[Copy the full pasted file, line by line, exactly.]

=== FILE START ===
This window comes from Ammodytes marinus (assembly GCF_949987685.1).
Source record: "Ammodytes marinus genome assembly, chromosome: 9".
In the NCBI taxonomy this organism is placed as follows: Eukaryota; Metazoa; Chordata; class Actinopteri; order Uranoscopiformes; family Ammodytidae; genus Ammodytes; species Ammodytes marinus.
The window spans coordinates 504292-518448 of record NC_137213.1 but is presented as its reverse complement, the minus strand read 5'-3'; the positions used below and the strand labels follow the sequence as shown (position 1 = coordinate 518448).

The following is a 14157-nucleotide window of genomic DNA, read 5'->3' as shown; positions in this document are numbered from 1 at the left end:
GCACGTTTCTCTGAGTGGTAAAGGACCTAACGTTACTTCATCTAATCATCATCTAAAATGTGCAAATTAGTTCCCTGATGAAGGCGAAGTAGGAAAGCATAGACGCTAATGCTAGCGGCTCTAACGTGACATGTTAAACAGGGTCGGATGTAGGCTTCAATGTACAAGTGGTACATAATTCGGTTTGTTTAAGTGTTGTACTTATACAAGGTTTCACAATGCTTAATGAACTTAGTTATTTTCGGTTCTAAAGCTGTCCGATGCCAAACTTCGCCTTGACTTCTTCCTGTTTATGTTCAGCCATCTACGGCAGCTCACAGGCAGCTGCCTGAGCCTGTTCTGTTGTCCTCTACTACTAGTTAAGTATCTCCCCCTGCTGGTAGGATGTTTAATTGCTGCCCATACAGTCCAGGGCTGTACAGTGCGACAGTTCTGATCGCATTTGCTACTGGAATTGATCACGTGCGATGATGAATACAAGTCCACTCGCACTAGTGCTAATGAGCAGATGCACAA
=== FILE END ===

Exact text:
This window comes from Ammodytes marinus (assembly GCF_949987685.1).
Source record: "Ammodytes marinus genome assembly, chromosome: 9".
In the NCBI taxonomy this organism is placed as follows: Eukaryota; Metazoa; Chordata; class Actinopteri; order Uranoscopiformes; family Ammodytidae; genus Ammodytes; species Ammodytes marinus.
The window spans coordinates 504292-518448 of record NC_137213.1 but is presented as its reverse complement, the minus strand read 5'-3'; the positions used below and the strand labels follow the sequence as shown (position 1 = coordinate 518448).

The following is a 14157-nucleotide window of genomic DNA, read 5'->3' as shown; positions in this document are numbered from 1 at the left end:
GCACGTTTCTCTGAGTGGTAAAGGACCTAACGTTACTTCATCTAATCATCATCTAAAATGTGCAAATTAGTTCCCTGATGAAGGCGAAGTAGGAAAGCATAGACGCTAATGCTAGCGGCTCTAACGTGACATGTTAAACAGGGTCGGATGTAGGCTTCAATGTACAAGTGGTACATAATTCGGTTTGTTTAAGTGTTGTACTTATACAAGGTTTCACAATGCTTAATGAACTTAGTTATTTTCGGTTCTAAAGCTGTCCGATGCCAAACTTCGCCTTGACTTCTTCCTGTTTATGTTCAGCCATCTACGGCAGCTCACAGGCAGCTGCCTGAGCCTGTTCTGTTGTCCTCTACTACTAGTTAAGTATCTCCCCCTGCTGGTAGGATGTTTAATTGCTGCCCATACAGTCCAGGGCTGTACAGTGCGACAGTTCTGATCGCATTTGCTACTGGAATTGATCACGTGCGATGATGAATACAAGTCCACTCGCACTAGTGCTAATGAGCAGATGCACAA